Shion held out a little longer, but he too finally quit his job to run his son’s business. “I felt like the deadweight in the family,” Shion told me. Ryan needed the full support of both parents. “That’s when I realized, OK, we need to take a step back and see how we can help Ryan with his branding.”
Shion and Loann found that many children’s YouTube channels focused more on the brand of the toy than the brand of talent. They just added “Thomas the Train” to their titles in the hope that other kids who wanted to consume every single video about Thomas the Tank Engine would stumble upon their content. Shion thought that was backward. Ryan, not the toy, should be the brand. Shion suggested an interesting development: given Ryan’s popularity, why couldn’t he create his own brands, his own characters, his own toys? Why help Thomas when you can create your own universe of characters, diversify your content streams, increase merchandising, and license your content to some of the largest platforms in the world? “People watch Ryan, not the toys he shows,” says Shion. “That’s why we often create a new, original, animated character inspired by Ryan.”
Today Ryan’s World includes the separate channels “Combo Panda”, “Ryan’s World EspaÃ±ol” and “Gus the Gummy Gator”. Ryan doesn’t appear extensively in any of these videos; sometimes he just gives a brief introduction. In a recent video, the action begins with Ryan holding a rubber ball in his back yard. He half-heartedly tosses it in the air, watches it bounce, then says that Peck and Combo – two of the cartoon characters in Ryan’s World – are going to teach the audience how to gravity. He’s in front of the camera for 35 seconds.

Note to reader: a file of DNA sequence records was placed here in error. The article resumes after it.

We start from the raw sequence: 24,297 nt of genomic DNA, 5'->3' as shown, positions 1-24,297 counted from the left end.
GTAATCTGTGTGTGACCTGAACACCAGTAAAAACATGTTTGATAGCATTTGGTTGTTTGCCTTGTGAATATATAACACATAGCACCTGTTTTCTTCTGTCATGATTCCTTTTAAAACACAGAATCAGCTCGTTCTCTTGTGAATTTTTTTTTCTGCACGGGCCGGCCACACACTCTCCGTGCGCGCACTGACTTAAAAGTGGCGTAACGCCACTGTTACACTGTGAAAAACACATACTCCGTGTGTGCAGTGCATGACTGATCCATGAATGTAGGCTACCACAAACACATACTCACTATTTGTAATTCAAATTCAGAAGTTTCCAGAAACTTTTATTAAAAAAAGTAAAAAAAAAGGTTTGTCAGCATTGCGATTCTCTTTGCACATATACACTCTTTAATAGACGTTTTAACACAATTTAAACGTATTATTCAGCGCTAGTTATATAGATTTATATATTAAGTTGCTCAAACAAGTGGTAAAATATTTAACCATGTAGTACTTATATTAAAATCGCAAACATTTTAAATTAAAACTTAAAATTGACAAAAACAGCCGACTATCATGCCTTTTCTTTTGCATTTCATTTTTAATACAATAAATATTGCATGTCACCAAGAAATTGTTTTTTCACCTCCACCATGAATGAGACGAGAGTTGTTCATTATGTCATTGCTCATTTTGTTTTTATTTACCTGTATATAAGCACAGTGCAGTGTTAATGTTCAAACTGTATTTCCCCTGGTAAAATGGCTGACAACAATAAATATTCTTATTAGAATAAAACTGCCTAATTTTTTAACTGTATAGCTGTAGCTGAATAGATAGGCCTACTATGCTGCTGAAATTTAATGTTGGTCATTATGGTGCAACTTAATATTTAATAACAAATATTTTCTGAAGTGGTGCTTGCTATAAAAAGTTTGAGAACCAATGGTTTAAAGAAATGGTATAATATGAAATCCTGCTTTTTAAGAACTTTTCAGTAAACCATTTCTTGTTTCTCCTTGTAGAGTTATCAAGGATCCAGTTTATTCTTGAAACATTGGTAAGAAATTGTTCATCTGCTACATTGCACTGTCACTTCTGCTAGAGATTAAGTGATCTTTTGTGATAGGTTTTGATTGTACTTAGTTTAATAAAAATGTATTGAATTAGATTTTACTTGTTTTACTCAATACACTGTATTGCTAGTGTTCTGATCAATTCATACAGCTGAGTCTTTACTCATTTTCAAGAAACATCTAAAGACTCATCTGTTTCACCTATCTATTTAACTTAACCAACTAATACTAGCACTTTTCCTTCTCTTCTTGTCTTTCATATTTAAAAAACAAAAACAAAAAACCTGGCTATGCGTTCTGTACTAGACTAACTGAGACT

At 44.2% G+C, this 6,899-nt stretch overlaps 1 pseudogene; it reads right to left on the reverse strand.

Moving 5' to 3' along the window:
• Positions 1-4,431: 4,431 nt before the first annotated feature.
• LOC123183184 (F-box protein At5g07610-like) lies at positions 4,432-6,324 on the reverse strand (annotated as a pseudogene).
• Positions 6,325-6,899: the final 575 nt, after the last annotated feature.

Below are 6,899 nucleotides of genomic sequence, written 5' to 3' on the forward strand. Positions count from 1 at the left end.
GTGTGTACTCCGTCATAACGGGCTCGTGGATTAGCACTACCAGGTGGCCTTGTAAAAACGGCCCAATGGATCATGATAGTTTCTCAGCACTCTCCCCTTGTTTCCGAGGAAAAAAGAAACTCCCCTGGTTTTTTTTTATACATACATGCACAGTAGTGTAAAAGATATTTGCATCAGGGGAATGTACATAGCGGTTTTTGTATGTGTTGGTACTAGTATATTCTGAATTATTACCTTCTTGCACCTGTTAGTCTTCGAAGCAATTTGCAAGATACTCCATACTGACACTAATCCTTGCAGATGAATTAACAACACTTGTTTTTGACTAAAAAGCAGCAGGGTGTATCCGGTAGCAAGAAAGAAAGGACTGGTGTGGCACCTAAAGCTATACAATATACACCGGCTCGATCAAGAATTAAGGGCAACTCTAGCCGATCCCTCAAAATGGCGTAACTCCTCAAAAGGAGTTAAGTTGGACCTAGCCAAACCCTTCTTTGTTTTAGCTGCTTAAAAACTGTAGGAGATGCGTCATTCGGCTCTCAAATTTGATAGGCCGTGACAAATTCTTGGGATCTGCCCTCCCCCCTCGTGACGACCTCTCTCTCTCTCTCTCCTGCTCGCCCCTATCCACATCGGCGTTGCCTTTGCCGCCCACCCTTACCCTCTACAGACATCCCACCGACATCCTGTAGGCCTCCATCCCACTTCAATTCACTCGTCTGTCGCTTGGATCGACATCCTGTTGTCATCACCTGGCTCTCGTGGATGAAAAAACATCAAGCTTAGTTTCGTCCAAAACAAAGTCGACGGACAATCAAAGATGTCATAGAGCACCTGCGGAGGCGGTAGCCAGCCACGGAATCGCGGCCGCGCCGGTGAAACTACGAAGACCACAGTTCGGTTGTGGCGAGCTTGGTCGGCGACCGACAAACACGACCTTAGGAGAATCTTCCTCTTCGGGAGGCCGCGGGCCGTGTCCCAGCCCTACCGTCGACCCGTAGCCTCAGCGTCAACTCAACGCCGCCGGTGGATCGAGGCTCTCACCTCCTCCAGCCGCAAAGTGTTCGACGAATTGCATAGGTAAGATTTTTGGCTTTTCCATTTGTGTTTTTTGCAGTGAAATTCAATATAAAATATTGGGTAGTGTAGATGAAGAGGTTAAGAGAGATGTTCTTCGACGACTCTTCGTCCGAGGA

Loann and Shion say cameos like this are their way of limiting the amount of time Ryan takes in front of the camera, which is their main concern these days. However, there is no doubt that he spent most of his childhood being captured on video. Many of these appearances are banal; some are of dubious taste, like “Ryan’s First Business Class Airplane Ride To Japan”. Others are just videos of a cute kid playing with toys. Right now as I write this, the latest entry on Ryan’s World feed is a one hour video that shows Ryan the vast majority of the screen time. He shares some scientific facts about the strength of spiders, plays with some toys, and is his usual charming self while wearing a Ryan’s World t-shirt.
Today Sunshine Entertainment, the production company of Shion and Loann, has 30 employees. And the Kajis traded Houston for Hawaii. When I asked Loann why they moved, she said, “Well, I’ve always wanted to live in Hawaii and now that we can afford it, we thought: why don’t we just do it?”
I traveled last summer with my daughter to Simi Valley, California, for a recording of the Nickelodeon show “Ryan’s Mystery Playdate”, a half-hour, professionally produced reprise of many motifs from Ryan’s YouTube videos. The night before we started shooting, I asked my daughter to watch an old episode of the show on our iPad. She didn’t seem particularly interested at first, but when I moved to turn it off, she slapped my hand away and said she liked Ryan. Which didn’t surprise me – why shouldn’t she like him? But I admit that I was a little disappointed. Over the next few days, I got her sample a little more from the Ryan Kaji media empire: a science lesson in which Ryan and his little twin sisters mix baking soda and vinegar; a fishing game between Loann and Ryan; and the giant egg video that started it all. Of course, she liked the egg best.